college track and field standards

Three Things Track and Field Athletes Should Understand About College Track and Field Recruiting

College Track and Field Recruiting

The NCAA currently reports that over 1.5 million boys and girls participate in high school track & field and cross country. Of those 1.5 million participants, only 85,000-90,000 will compete in college, or approximately 4-7% depending upon event and gender. A large majority of that 4-7% will be asked to walk-on and not receive any athletic money.

As a result, it is imperative that you devise a plan of action early on in your high school career. You have worked too hard and sacrificed far too much to idly wait for the process to begin. Take control of your destiny in the same way you have your academic and athletic endeavors. The recruiting process will require the same such commitment from you.

Below are three factors to considering when searching for the college of your dreams.


During your freshmen and sophomore years create an expansive list of schools/programs that meet your specific needs and desires. Among factors to consider are affiliation level (NCAA I, II, III, NAIA, and JUCO), the competitiveness of the program, cost of attendance, quality of education, geographical location, intended academic major, enrollment size, public vs private, and other factors that matter to YOU.

Do not be mesmerized by the name of a school. See beyond the prowess of their football and basketball programs or their academic reputation. Make sure the school you choose meets your needs for reasons beyond it simply being cool to tell the world you will be running or studying at a particular school. Remember, you have to live, study, train and compete there every day for four years. Many brilliant scholars and successful professionals have attended state schools with less than brilliant academic reputations. Additionally, many NCAA I mid-major athletes have claimed NCAA National Championships on the team and individual level. In fact, at this year’s NCAA National Outdoor Track & Field Championships nearly 33% of the participants represented non-Power 5 schools – three were crowned NCAA National Champion and an additional 14 scored for their teams by placing in the top eight. Furthermore, US Olympian and World Championship Silver Medalist, Nick Symmonds competed at the NCAA III level while in college.

Plain and simple, choose a school that you would be happy at without track and field - just in case your athletic career does not go as planned.


Do not be passive. At the conclusion of your freshman year and throughout your sophomore year, start reaching out to college coaches from the schools on your list. In my personal dealings with high school student-athletes, I often heard prospects state that the schools on their list were comprised solely of programs that contacted them. If a program you’re interested in does not reach out to you, reach out to them! You will be surprised at how effective personally reaching out will enhance your recruiting experience. There could be many factors why a school has not reached out to you – one being as simple as you not receiving the letter that was sent to your HS coach or guidance college – this happens more than imagined.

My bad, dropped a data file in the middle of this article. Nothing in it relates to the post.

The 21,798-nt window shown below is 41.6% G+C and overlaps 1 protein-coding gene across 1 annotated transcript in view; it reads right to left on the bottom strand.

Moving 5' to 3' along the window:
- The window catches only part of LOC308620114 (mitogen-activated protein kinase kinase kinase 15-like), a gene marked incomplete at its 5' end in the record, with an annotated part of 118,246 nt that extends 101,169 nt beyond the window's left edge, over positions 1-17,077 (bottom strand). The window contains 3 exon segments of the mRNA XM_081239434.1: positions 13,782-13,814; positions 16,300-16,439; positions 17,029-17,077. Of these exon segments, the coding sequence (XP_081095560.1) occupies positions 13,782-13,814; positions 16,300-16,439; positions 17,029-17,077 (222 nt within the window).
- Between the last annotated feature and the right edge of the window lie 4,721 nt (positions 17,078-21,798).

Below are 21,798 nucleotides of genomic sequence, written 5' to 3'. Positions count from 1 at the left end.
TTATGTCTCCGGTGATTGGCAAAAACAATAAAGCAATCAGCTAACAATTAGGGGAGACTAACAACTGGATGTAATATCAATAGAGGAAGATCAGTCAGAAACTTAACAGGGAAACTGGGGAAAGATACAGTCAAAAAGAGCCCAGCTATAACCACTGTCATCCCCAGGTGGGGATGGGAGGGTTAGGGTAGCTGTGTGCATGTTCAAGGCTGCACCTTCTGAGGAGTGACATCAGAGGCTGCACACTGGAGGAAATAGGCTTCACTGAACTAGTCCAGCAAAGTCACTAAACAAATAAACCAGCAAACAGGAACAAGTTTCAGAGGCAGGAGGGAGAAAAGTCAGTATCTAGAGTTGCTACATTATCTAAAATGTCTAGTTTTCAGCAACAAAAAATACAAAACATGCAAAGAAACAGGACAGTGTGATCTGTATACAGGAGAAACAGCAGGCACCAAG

During the summer after your sophomore year and throughout the course of your junior year, take as many unofficial visits as possible. This will give you an opportunity to meet the coach in person, tour the college, check out the athletic facilities, and possibly meet current team members. There is no limit on the number of unofficial visits that you can take – so take many!

During your senior year schedule and take all five allowable official visits. Your decision is far too important and impactful not to explore all possibilities. If the majority of your visits require extensive travel speak to the coaches about combining two visits into one trip to cut down on flights across the country, particularly if in-season.


Over the span of my thirty-year coaching career, I learned that communication is the most important element in reaching your goals. It is imperative that you learn to communicate openly and effectively with your parents, high school coach, and college coaches.

Ask your parents to help you create a series of questions to ask college coaches, begin to narrow your list of potential schools, and arrange the logistical aspects of visit coordination. However, you should be the primary voice writing the emails, taking the phone calls, and asking questions.

Clearly articulate your specific running goals to your high school coach. Ask them to create a sound developmental training plan that will allow you to fully actualize your athletic potential over the span of your high school career. Seek their advice on potential options for you to continue your athletic career based on their past experiences and ask them to email college coaches on your behalf.

Three Things Track and Field Parents Should Understand Going Into The Recruiting Process

Track Recruiting